Author

Leigh Hunt cover

photo credits: Wikimedia Commons

Leigh Hunt

English critic, essayist, poet and writer

1784   -   1859

country of citizenship: United Kingdom of Great Britain and Ireland, Great Britain
language of expression: English
educated at: Christ's Hospital
occupation: journalist, poet, autobiographer, writer, literary critic, translator

James Henry Leigh Hunt (19 October 1784 – 28 August 1859), best known as Leigh Hunt, was an English critic, essayist and poet. Hunt co-founded The Examiner, a leading intellectual journal expounding radical principles. He was the centre of the Hampstead-based group that included William Hazlitt and Charles Lamb, known as the 'Hunt circle'. Hunt also introduced John Keats, Percy Bysshe Shelley, Robert Browning and Alfred Lord Tennyson to the public. Hunt's presence at Shelley's funeral on the beach near Viareggio was immortalised in the painting by Louis Édouard Fournier, although in reality Hunt did not stand by the pyre, as portrayed. Hunt inspired aspects of the Harold Skimpole character in Charles Dickens' novel Bleak House.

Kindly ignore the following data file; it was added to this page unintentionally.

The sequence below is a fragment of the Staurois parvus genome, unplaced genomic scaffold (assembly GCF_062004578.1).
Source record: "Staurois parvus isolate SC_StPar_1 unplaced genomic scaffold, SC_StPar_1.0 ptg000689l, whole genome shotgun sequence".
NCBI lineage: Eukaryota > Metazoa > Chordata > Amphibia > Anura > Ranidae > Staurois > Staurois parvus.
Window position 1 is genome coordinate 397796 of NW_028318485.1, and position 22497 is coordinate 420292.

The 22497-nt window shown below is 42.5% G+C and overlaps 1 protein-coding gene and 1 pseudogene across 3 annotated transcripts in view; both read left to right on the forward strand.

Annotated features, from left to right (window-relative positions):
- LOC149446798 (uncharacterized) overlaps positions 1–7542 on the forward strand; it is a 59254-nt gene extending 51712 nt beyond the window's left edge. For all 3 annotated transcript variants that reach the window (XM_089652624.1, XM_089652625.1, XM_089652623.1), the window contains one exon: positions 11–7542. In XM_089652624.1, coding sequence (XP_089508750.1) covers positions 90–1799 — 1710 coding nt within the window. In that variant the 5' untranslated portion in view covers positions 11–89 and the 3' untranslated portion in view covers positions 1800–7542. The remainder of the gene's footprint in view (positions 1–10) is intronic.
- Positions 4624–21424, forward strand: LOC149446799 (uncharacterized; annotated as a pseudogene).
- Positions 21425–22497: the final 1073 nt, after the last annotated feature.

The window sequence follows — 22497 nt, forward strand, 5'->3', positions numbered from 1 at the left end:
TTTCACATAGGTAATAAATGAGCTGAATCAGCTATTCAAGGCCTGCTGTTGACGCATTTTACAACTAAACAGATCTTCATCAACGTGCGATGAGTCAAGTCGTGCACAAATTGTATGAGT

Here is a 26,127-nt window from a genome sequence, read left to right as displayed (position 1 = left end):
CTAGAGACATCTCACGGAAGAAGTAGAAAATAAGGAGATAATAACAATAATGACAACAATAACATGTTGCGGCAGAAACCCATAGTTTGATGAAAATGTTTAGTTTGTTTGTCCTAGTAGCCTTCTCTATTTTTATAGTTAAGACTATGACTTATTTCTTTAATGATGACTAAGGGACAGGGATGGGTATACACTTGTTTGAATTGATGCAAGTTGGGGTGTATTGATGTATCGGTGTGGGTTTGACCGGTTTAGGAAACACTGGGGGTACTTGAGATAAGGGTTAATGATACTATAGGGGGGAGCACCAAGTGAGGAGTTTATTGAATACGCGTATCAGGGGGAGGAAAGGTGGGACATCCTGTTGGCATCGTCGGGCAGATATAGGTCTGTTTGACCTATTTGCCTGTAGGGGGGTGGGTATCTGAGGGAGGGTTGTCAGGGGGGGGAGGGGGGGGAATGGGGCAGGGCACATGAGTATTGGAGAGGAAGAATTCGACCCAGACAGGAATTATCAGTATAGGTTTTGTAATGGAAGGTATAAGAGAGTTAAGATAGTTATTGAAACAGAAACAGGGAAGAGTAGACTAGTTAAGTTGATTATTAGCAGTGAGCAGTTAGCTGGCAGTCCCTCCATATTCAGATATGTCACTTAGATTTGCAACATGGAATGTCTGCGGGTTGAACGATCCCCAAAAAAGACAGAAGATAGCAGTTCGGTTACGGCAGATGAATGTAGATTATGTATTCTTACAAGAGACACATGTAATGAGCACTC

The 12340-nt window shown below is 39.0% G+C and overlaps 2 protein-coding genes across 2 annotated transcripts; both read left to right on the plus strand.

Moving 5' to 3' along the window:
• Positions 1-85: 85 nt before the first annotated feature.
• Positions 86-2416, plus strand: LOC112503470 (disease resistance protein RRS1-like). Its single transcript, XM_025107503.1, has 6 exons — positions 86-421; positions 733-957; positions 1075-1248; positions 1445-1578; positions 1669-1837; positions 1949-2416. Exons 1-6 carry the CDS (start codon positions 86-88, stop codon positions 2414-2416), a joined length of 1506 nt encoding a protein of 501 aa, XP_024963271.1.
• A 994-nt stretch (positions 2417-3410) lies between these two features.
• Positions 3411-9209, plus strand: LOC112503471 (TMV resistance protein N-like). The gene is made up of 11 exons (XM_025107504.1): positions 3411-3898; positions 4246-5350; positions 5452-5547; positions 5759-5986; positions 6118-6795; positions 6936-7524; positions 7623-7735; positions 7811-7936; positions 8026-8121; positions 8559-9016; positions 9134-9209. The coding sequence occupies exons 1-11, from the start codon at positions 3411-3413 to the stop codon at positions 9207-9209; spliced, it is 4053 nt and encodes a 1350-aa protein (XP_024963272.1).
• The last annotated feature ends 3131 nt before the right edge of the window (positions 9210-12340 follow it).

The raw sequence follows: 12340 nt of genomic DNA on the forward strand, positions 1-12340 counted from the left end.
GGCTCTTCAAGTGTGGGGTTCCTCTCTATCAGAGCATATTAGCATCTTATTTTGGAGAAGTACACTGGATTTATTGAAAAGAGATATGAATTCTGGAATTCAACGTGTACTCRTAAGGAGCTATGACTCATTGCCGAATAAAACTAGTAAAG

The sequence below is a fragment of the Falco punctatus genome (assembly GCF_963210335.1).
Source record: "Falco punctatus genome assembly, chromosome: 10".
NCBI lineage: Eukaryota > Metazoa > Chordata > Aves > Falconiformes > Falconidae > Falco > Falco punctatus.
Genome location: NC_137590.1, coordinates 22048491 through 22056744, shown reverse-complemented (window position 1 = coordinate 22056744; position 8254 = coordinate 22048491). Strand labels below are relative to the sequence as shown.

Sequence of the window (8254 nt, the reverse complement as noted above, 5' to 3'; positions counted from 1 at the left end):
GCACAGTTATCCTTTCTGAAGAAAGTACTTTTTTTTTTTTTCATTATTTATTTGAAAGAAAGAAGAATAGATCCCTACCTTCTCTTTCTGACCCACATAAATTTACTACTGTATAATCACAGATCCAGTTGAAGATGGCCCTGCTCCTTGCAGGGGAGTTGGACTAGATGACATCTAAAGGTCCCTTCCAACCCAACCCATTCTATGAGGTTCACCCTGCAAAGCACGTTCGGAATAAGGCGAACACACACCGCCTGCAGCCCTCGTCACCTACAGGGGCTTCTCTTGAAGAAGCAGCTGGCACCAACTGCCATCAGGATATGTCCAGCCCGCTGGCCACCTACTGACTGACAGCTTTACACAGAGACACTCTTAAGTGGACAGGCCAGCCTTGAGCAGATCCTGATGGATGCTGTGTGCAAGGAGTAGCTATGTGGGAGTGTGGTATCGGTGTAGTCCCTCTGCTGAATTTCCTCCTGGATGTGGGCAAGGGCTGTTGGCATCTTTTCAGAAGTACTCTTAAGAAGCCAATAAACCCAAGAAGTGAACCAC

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works

8

Bacchus and Ariadne

poem by Leigh Hunt

author: Leigh Hunt

The Descent of Liberty

play written by Leigh Hunt

author: Leigh Hunt

The Palace of Pleasure

1801 poem written by Leigh Hunt

author: Leigh Hunt

1801

The Round Table

book by William Hazlitt

author: William Hazlitt, Leigh Hunt

1817

Jenny Kissed Me

poem written by Leigh Hunt

author: Leigh Hunt

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